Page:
From my experience the vast majority of them associate with the generic list if European countries. Its like its aches them to just be a white american.

#32 Posted by jasean79 (2375 posts) -

@Shmiity said:

I'm 100% Greek on both sides. Apparently this is a big deal. I downplay it a lot. I'm not into culture pride/national/ethnic pride or whatever. Greek food culture is around me 24/7.

How many diners does your family own? lol

#33 Posted by coasterguy65 (6019 posts) -

@thegerg said:

@coasterguy65 said:

Nah...I'm an American. My family comes from Ireland, France, and Germany, but I don't call myself an Irish American, French American, or German American....We're America..we're the mutts.

Let's not pretend that the Irish, French, and Germans aren't "mutts" either.

Lol...good point...guess the same could be said for most countries and cultures really.

#34 Posted by thegerg (15451 posts) -

@coasterguy65 said:

@thegerg said:

@coasterguy65 said:

Nah...I'm an American. My family comes from Ireland, France, and Germany, but I don't call myself an Irish American, French American, or German American....We're America..we're the mutts.

Let's not pretend that the Irish, French, and Germans aren't "mutts" either.

Lol...good point...guess the same could be said for all countries and cultures really.

Fixed.

Human history is a long and complicated story.

#35 Posted by JohnF111 (14093 posts) -

I'm Scottish and part of.my legacy is America. :)

Deal with it.

#36 Edited by plageus900 (1082 posts) -

#37 Edited by Pirate700 (46465 posts) -

@thegerg said:

No, neither do I identify with my African heritage.

I'm 100% American, so are my parents, and so were a few of my grandparents.

This. I'm not European. I'm American and only American. And few things irritate me more than when American natives say they "are" Irish or German, etc. No...you aren't. Stop it.

#38 Edited by dave123321 (34141 posts) -

I'm Mexican and Proud

#39 Posted by themajormayor (25853 posts) -

@Pirate700 said:

@thegerg said:

No, neither do I identify with my African heritage.

I'm 100% American, so are my parents, and so were a few of my grandparents.

This. I'm not European. I'm American and only American. And few things irritate me more than when American natives say they "are" Irish or German, etc. No...you aren't. Stop it.

You can have American citizenship and still be an ethnic German.

#40 Posted by killzowned24 (7345 posts) -

@Pirate700 said:

@thegerg said:

No, neither do I identify with my African heritage.

I'm 100% American, so are my parents, and so were a few of my grandparents.

This. I'm not European. I'm American and only American. And few things irritate me more than when American natives say they "are" Irish or German, etc. No...you aren't. Stop it.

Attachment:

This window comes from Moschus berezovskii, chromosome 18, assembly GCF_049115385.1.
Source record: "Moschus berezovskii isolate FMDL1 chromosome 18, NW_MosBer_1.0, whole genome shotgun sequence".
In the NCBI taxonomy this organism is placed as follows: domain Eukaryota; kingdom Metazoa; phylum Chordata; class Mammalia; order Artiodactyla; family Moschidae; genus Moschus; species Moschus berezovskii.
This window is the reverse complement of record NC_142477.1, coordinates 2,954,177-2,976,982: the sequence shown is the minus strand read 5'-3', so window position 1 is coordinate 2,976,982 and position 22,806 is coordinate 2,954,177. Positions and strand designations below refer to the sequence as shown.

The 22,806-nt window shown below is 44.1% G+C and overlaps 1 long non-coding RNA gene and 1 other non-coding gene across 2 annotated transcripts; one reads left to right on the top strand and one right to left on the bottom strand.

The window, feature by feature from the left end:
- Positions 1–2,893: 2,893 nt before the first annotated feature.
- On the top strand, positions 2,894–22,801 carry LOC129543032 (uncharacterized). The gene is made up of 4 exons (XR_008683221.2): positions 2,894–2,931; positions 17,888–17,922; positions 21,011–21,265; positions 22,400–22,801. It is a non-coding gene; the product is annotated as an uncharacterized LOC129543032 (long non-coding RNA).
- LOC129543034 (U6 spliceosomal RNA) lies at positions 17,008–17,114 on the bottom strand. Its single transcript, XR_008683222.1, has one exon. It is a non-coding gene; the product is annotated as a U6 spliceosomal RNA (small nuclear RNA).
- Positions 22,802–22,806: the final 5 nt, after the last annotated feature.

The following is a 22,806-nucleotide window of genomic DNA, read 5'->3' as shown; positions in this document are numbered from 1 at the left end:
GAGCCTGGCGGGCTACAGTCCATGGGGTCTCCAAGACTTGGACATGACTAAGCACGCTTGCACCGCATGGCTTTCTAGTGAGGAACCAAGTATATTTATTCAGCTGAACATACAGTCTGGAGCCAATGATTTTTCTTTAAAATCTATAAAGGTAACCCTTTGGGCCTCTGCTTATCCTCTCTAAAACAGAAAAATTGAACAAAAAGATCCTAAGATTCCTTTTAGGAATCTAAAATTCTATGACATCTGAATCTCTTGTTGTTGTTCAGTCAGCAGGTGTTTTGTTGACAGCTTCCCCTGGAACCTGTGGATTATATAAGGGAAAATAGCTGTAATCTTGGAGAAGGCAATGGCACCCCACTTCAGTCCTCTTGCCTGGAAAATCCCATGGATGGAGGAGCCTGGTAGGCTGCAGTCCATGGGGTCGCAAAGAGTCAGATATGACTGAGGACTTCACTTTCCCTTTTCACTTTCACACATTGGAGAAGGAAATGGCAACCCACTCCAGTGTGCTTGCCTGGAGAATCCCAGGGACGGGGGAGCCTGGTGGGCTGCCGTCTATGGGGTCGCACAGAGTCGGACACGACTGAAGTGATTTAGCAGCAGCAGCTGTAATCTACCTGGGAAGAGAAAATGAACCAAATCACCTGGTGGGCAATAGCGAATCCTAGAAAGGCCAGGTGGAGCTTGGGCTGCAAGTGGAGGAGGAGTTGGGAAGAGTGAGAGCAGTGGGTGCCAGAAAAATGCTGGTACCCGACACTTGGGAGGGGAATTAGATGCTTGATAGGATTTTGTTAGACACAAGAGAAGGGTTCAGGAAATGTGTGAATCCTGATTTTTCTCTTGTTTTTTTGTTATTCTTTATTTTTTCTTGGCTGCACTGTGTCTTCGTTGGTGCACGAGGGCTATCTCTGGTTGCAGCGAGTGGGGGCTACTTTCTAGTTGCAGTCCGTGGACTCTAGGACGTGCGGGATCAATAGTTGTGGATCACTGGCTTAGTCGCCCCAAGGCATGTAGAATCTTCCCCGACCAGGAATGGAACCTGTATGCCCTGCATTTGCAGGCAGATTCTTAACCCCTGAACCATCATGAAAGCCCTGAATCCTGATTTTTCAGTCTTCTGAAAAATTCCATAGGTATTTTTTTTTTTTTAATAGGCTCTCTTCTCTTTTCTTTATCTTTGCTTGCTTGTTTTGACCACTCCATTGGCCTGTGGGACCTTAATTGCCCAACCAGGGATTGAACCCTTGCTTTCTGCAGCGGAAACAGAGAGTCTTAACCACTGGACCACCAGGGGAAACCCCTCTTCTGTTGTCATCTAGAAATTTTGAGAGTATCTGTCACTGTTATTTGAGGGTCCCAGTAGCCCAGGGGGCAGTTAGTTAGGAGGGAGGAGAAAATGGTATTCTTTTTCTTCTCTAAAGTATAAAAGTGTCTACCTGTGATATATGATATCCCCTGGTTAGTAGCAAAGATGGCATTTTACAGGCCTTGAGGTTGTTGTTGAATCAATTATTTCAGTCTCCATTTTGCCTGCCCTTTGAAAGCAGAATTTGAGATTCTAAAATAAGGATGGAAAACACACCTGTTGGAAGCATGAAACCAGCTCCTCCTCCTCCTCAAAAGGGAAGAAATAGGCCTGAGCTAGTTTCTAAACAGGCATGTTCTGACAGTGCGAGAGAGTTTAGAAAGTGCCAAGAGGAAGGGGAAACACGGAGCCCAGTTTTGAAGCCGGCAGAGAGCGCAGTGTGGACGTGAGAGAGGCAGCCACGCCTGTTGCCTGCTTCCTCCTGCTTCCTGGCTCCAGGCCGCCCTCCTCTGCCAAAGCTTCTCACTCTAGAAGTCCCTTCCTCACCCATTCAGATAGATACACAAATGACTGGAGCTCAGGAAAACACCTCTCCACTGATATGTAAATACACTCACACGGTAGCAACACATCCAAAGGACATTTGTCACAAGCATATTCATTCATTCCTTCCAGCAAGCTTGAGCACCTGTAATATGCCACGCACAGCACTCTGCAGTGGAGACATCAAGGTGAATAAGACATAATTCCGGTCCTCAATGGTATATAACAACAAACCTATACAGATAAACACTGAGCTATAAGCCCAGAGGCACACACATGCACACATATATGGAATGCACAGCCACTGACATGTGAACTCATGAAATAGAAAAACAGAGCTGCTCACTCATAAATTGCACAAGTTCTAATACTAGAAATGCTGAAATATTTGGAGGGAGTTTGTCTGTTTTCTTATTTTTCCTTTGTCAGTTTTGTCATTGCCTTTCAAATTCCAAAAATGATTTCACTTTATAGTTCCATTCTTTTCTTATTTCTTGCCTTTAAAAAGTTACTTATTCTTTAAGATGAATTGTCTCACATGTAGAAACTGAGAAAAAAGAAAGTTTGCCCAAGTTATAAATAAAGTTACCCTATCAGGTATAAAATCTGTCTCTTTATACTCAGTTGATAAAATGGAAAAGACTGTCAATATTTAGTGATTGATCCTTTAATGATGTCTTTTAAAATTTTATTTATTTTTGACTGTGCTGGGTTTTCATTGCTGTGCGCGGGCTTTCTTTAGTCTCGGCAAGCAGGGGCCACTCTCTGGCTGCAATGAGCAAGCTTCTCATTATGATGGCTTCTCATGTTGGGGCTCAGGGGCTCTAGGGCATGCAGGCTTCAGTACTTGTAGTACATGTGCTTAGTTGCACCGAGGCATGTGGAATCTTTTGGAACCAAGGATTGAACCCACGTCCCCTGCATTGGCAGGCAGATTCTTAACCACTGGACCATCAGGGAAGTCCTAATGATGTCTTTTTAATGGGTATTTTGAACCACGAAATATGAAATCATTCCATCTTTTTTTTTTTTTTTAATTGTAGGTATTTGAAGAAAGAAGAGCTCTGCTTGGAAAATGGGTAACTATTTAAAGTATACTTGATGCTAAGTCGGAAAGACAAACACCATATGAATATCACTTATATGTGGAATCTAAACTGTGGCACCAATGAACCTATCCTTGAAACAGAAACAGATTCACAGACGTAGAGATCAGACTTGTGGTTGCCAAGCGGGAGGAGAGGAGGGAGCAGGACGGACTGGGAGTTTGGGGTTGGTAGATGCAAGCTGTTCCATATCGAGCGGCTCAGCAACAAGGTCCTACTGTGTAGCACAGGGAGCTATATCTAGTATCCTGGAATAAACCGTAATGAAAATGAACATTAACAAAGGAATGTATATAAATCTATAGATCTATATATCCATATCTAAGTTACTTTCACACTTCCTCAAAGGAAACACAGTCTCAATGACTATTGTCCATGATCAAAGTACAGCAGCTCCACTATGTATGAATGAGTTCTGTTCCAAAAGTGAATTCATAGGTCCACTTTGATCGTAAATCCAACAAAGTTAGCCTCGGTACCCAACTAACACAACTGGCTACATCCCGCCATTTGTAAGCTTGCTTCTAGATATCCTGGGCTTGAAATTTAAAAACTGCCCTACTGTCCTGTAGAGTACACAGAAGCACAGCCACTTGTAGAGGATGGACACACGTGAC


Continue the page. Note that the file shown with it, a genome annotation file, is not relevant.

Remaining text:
What's to be mad about if they got the blood? A DNA test sure won't say American lol.

#41 Posted by HoolaHoopMan (7805 posts) -

Not in particular. I'm from Minneapolis and being of Swedish/Norwegian descent, I don't tend to stand out here.

#42 Edited by thegerg (15451 posts) -

@killzowned24 said:

@Pirate700 said:

@thegerg said:

No, neither do I identify with my African heritage.

I'm 100% American, so are my parents, and so were a few of my grandparents.

This. I'm not European. I'm American and only American. And few things irritate me more than when American natives say they "are" Irish or German, etc. No...you aren't. Stop it.

What's to be mad about if they got the blood? A DNA test sure won't say American lol.

It won't say they're Irish or German either.

#43 Edited by Boddicker (2800 posts) -

Somewhat, though I know for a fact that my great great grandmother was a full blooded Mississippi Indian. Though the only way you can tell is that my beard is patchy in places. Farther back than that I really can't say. I have a feeling so many frontiersman took Native American wives that if you're American it's a distinct possibility.

@dave123321 said:

I'm Mexican and Proud

Then you're most likely a mix of European and Native American. I may be wrong but the Hispanic race are the newest race of people appearing in only the 1500's+. I'm too lazy to look it up.

#44 Posted by dave123321 (34141 posts) -

I'm a mixture and proud

#45 Posted by dave123321 (34141 posts) -

I cannot for the life of me wrap my head around this 100% American silliness

#46 Posted by thegerg (15451 posts) -

@dave123321 said:

I cannot for the life of me wrap my head around this 100% American silliness

Why is it silly?

#47 Edited by dave123321 (34141 posts) -

Like I get why people can construe a 100% American stamp! but do not get or understand the denial of other people identifying by heritage to say whatever else has been said in this thread

#48 Edited by thegerg (15451 posts) -

@dave123321 said:

Like I get why people can construe a 100% American stamp! but do not get or understand the denial of other people heratiage other heritage to say whatever else has been said in this thread

I see. Neither can I. It's a waste of breath to argue with another person about their heritage.

#49 Posted by dave123321 (34141 posts) -

Man, I need to start proofreading my posts.

The whole "heritage, other people ,other heritiage" thing was bad enough,

But I also said "don't get or understand" as if they were two different thoughts.

#50 Posted by dave123321 (34141 posts) -

@thegerg: yeah, agree about the pointlessness of debating personal identifications